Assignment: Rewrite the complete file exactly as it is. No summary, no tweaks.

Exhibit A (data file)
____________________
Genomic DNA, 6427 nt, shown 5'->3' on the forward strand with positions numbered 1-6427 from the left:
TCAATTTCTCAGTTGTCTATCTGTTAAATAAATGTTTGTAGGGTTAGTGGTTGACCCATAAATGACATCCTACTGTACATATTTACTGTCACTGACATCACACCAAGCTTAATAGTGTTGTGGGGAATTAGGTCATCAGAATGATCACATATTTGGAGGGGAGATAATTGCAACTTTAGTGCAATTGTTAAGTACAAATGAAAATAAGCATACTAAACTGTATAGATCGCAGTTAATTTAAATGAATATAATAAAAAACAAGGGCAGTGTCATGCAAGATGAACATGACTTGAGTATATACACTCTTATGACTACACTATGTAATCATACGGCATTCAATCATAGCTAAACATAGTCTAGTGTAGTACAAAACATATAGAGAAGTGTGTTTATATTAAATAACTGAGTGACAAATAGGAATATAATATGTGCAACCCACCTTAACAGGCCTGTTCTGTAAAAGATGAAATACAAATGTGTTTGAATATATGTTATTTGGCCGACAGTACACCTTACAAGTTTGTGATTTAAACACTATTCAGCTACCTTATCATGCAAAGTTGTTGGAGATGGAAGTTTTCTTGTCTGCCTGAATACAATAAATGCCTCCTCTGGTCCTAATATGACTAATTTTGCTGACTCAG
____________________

Genomic DNA, 6427 nt, shown 5'->3' on the forward strand with positions numbered 1-6427 from the left:
TCAATTTCTCAGTTGTCTATCTGTTAAATAAATGTTTGTAGGGTTAGTGGTTGACCCATAAATGACATCCTACTGTACATATTTACTGTCACTGACATCACACCAAGCTTAATAGTGTTGTGGGGAATTAGGTCATCAGAATGATCACATATTTGGAGGGGAGATAATTGCAACTTTAGTGCAATTGTTAAGTACAAATGAAAATAAGCATACTAAACTGTATAGATCGCAGTTAATTTAAATGAATATAATAAAAAACAAGGGCAGTGTCATGCAAGATGAACATGACTTGAGTATATACACTCTTATGACTACACTATGTAATCATACGGCATTCAATCATAGCTAAACATAGTCTAGTGTAGTACAAAACATATAGAGAAGTGTGTTTATATTAAATAACTGAGTGACAAATAGGAATATAATATGTGCAACCCACCTTAACAGGCCTGTTCTGTAAAAGATGAAATACAAATGTGTTTGAATATATGTTATTTGGCCGACAGTACACCTTACAAGTTTGTGATTTAAACACTATTCAGCTACCTTATCATGCAAAGTTGTTGGAGATGGAAGTTTTCTTGTCTGCCTGAATACAATAAATGCCTCCTCTGGTCCTAATATGACTAATTTTGCTGACTCAG